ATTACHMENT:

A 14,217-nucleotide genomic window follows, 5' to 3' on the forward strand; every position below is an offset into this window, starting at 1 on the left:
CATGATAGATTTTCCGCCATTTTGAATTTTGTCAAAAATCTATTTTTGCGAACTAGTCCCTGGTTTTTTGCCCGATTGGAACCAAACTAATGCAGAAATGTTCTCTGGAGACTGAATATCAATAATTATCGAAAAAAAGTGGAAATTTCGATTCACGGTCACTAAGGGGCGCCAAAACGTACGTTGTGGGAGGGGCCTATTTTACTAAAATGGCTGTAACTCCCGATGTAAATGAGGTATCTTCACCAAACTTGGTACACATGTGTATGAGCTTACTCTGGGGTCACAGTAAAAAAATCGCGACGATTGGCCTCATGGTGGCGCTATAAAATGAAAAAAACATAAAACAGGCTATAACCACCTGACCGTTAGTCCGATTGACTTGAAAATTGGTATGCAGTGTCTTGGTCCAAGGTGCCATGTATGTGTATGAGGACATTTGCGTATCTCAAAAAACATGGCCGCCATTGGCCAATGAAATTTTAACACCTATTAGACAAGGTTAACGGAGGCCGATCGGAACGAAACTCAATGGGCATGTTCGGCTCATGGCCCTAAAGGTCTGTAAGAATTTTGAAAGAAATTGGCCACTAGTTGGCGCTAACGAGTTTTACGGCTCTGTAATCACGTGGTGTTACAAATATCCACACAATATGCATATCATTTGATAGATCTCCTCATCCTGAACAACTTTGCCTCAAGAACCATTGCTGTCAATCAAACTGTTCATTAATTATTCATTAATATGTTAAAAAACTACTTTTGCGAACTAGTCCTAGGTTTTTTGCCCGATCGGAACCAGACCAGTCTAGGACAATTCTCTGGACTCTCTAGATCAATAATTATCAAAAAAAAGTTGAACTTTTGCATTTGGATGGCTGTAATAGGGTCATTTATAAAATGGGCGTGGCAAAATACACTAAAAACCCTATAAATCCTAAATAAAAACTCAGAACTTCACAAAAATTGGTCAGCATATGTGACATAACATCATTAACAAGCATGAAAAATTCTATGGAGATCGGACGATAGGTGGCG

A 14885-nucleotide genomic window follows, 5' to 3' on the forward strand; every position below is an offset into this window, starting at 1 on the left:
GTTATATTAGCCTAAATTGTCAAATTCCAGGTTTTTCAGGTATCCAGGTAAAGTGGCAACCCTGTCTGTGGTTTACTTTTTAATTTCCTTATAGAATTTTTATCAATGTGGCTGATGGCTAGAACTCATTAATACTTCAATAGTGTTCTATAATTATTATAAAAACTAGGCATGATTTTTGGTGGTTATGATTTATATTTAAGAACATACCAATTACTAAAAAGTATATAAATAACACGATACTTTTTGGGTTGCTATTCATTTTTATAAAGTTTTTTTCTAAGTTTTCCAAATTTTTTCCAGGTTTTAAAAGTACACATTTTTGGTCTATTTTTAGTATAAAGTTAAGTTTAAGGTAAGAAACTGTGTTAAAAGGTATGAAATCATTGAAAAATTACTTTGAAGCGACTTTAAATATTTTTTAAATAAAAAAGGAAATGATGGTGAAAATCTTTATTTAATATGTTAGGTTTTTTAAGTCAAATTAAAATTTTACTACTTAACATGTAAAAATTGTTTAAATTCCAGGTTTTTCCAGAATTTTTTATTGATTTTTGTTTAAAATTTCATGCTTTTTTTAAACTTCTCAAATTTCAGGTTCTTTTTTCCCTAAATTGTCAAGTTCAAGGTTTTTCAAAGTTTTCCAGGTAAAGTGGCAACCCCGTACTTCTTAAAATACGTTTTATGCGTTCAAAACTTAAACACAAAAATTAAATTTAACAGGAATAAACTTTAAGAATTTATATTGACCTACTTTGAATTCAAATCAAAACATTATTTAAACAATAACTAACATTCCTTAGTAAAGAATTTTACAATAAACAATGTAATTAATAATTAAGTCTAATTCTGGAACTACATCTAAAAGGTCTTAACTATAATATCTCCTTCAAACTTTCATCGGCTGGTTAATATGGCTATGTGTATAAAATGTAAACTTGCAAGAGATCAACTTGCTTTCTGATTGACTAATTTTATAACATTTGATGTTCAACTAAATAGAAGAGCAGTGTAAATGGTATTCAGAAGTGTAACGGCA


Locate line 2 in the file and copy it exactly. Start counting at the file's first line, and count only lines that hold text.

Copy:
CATGATAGATTTTCCGCCATTTTGAATTTTGTCAAAAATCTATTTTTGCGAACTAGTCCCTGGTTTTTTGCCCGATTGGAACCAAACTAATGCAGAAATGTTCTCTGGAGACTGAATATCAATAATTATCGAAAAAAAGTGGAAATTTCGATTCACGGTCACTAAGGGGCGCCAAAACGTACGTTGTGGGAGGGGCCTATTTTACTAAAATGGCTGTAACTCCCGATGTAAATGAGGTATCTTCACCAAACTTGGTACACATGTGTATGAGCTTACTCTGGGGTCACAGTAAAAAAATCGCGACGATTGGCCTCATGGTGGCGCTATAAAATGAAAAAAACATAAAACAGGCTATAACCACCTGACCGTTAGTCCGATTGACTTGAAAATTGGTATGCAGTGTCTTGGTCCAAGGTGCCATGTATGTGTATGAGGACATTTGCGTATCTCAAAAAACATGGCCGCCATTGGCCAATGAAATTTTAACACCTATTAGACAAGGTTAACGGAGGCCGATCGGAACGAAACTCAATGGGCATGTTCGGCTCATGGCCCTAAAGGTCTGTAAGAATTTTGAAAGAAATTGGCCACTAGTTGGCGCTAACGAGTTTTACGGCTCTGTAATCACGTGGTGTTACAAATATCCACACAATATGCATATCATTTGATAGATCTCCTCATCCTGAACAACTTTGCCTCAAGAACCATTGCTGTCAATCAAACTGTTCATTAATTATTCATTAATATGTTAAAAAACTACTTTTGCGAACTAGTCCTAGGTTTTTTGCCCGATCGGAACCAGACCAGTCTAGGACAATTCTCTGGACTCTCTAGATCAATAATTATCAAAAAAAAGTTGAACTTTTGCATTTGGATGGCTGTAATAGGGTCATTTATAAAATGGGCGTGGCAAAATACACTAAAAACCCTATAAATCCTAAATAAAAACTCAGAACTTCACAAAAATTGGTCAGCATATGTGACATAACATCATTAACAAGCATGAAAAATTCTATGGAGATCGGACGATAGGTGGCG